FBI treating San Bernardino shooting as terrorism
Authorities investigating the massacre in San Bernardino, Calif., say they have yet to determine a motive for the mass shooting that left 14 dead and 21 others wounded during a company holiday party at the Inland Regional Center on Wednesday. But law enforcement officials appear to be treating the attack as an act of terrorism.
The suspects — 28-year-old Syed Rizwan Farook and his wife, 27-year-old Tashfeen Malik — fired 65 to 75 rounds at the facility and left 1,400 rounds of ammunition and three pipe bombs attached to a remote-control device before fleeing the scene, San Bernardino Police Chief Jarrod Burguan told reporters Thursday morning.
The couple was killed in a massive shootout with police following a high-speed chase through San Bernardino. Police found an additional 1,600 rounds inside their rented SUV and a cache of weapons — including 6,700 rounds of ammunition and 12 more pipe bombs — in the apartment they shared in nearby Redlands.
Officials said that the two were not on the U.S. counterterrorism radar prior to the rampage.
Accoridng to CNN, Farook, an American citizen, traveled to Saudi Arabia where he met Malik in 2013 during a Muslim pilgrimmage to Mecca. Yahoo
Egyptian security officials say 16 people were killed and at least two injured when assailants threw a Molotov cocktail into a restaurant in Cairo’s central Agouza area.
Local media reports say three masked people firebombed the restaurant before fleeing, but security officials say at least one of the attackers was recently fired from the restaurant. Egypt has been rocked by a series of attacks by Islamist militants since the military ousted President Mohamed Morsi of the Muslim Brotherhood in 2013, but if the security officials are correct, this appears to be a workplace altercation.
Reuters news agency said the restaurant was in the basement of the building, making it harder for people to escape. BBC
Senate votes to gut ObamaCare, defund Planned Parenthood
Late Thursday, the Senate approved a bill that would repeal most of the Affordable Care Act and strip federal funding from Planned Parenthood. The vote was 52 to 47, with two Republicans — Sens. Susan Collins (Maine) and Mark Kirk (Ill.) — joining all Democrats present in voting no.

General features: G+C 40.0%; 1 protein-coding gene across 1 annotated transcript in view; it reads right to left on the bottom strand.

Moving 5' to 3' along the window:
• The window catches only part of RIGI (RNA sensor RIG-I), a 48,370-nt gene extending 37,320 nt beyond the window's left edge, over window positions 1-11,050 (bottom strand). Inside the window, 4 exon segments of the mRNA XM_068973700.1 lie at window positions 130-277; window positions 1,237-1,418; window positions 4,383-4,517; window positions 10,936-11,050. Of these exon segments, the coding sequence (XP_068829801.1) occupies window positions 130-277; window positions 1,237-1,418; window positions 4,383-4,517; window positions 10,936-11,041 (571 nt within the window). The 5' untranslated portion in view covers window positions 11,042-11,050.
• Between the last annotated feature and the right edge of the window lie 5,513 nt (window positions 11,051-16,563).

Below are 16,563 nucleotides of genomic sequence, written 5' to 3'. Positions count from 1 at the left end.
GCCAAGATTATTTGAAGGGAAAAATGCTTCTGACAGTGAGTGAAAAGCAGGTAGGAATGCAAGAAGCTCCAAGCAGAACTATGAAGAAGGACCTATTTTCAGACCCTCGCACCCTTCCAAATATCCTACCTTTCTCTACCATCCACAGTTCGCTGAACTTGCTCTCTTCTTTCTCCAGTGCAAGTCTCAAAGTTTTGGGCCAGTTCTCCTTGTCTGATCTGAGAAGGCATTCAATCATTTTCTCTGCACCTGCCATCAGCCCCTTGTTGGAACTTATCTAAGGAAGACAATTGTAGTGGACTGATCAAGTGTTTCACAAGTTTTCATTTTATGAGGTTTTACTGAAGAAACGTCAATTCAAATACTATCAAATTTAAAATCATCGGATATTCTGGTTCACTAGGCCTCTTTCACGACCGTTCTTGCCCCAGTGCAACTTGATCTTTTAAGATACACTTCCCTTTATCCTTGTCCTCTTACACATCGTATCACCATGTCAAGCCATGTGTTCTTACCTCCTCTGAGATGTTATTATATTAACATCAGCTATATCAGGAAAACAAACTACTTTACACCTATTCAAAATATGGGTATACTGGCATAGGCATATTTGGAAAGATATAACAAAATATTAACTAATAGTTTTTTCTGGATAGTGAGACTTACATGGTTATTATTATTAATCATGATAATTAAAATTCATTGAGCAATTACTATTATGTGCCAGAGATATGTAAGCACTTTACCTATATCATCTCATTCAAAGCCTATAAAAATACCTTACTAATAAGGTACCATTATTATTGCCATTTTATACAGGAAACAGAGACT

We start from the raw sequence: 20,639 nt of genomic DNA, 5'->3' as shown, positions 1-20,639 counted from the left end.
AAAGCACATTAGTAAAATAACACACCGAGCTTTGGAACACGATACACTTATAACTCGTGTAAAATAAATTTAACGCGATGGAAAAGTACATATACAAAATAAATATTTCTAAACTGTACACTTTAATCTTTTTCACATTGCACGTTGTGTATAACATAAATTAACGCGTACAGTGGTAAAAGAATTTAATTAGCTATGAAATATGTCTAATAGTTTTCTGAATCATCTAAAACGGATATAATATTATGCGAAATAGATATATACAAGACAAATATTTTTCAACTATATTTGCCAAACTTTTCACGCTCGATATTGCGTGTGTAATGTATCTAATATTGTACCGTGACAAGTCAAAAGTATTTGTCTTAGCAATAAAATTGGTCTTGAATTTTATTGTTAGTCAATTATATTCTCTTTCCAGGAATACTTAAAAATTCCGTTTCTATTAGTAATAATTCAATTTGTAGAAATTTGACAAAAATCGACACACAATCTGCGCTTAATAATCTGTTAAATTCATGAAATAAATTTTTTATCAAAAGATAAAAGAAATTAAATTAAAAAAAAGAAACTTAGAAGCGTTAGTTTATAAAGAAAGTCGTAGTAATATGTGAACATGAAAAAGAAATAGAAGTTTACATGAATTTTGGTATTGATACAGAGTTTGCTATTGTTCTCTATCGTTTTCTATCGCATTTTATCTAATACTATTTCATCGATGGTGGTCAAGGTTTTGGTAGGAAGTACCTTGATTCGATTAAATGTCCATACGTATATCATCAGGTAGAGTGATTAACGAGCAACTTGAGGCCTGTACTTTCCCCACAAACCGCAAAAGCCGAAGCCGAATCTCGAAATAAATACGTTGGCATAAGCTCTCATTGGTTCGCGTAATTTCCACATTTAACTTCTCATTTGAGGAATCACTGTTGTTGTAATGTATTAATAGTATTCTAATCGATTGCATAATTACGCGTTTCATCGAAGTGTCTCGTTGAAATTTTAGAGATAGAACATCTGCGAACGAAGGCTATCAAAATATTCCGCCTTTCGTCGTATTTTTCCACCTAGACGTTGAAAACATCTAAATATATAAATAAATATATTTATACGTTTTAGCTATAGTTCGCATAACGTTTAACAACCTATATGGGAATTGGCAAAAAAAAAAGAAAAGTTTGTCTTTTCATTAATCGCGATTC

Republicans passed the legislation under a process called budget reconciliation that requires only 51 votes and can’t be filibustered, and it now will be meshed with a similar bill already passed by the House. The House has voted to repeal ObamaCare numerous times over the past several years, but this would be the first bill to reach the president’s desk. Obama, of course, has vowed to veto the bill, and it appears the Senate doesn’t have the votes to override his veto. The New York Times via The Week
President Barack Obama said in an interview that aired Thursday that he is confident the U.S. is safe from a Paris-style attack from ISIS and that American law enforcement is well equipped to protect the nation during the holidays.
“ISIL will not pose an existential threat to us. They are a dangerous organization like al Qaeda was, but we have hardened our defenses,” Obama told CBS. “The American people should feel confident that, you know, we are going to be able to defend ourselves and make sure that, you know, we have a good holiday and go about our lives.”
His comments came amid reports that the FBI is investigating ISIS sympathizers across the nation and a new study shows support for the terrorist group has reached unprecedented levels domestically. But Obama called for calm and said that terrorists and ISIS “only win if we start reacting out of fear.” CNN
Unconfirmed reports of Afghan Taliban leader’s death
The fate of Taliban leader Mullah Akhtar Mansour remained unclear Friday, two days after Afghan authorities alleged he was wounded in a gunfight during a meeting of militant commanders in neighboring Pakistan.
“Taliban leader Mullah Akhtar Mansour died of injuries,” Sultan Faizy, a spokesman for the first vice president of Afghanistan said in a Twitter post late Thursday.
Faizy informed media, including VOA, on Wednesday about the alleged firefight that he said took place near the southwestern Pakistani city of Quetta on Tuesday. The Taliban swiftly rejected the claim, saying it was “fabricated” by the Afghan intelligence agency as part of its campaign to create divisions within the Islamist insurgency. VOA
- 5 Crucial Things Christians Should Know about ISIS
- 9/11: Then and now
- Al Qaeda Leader Al-Zawahiri Declares War on ISIS 'Caliph' Al-Baghdadi
- As Paris Attacks Shift Public Opinion, How Can Christians Respond to Refugee Crisis?
- CNN Hopes to Capture Candidates’ Combative Spirit in G.O.P. Debate
- CNN asks Bush about Benghazi and 9/11, and It doesn’t go well
- France train shooting: Three hurt and man arrested
- GOP leadership race gets personal
- Is Israel save to travel for tourists
- Manhattan after 14 years of 9/11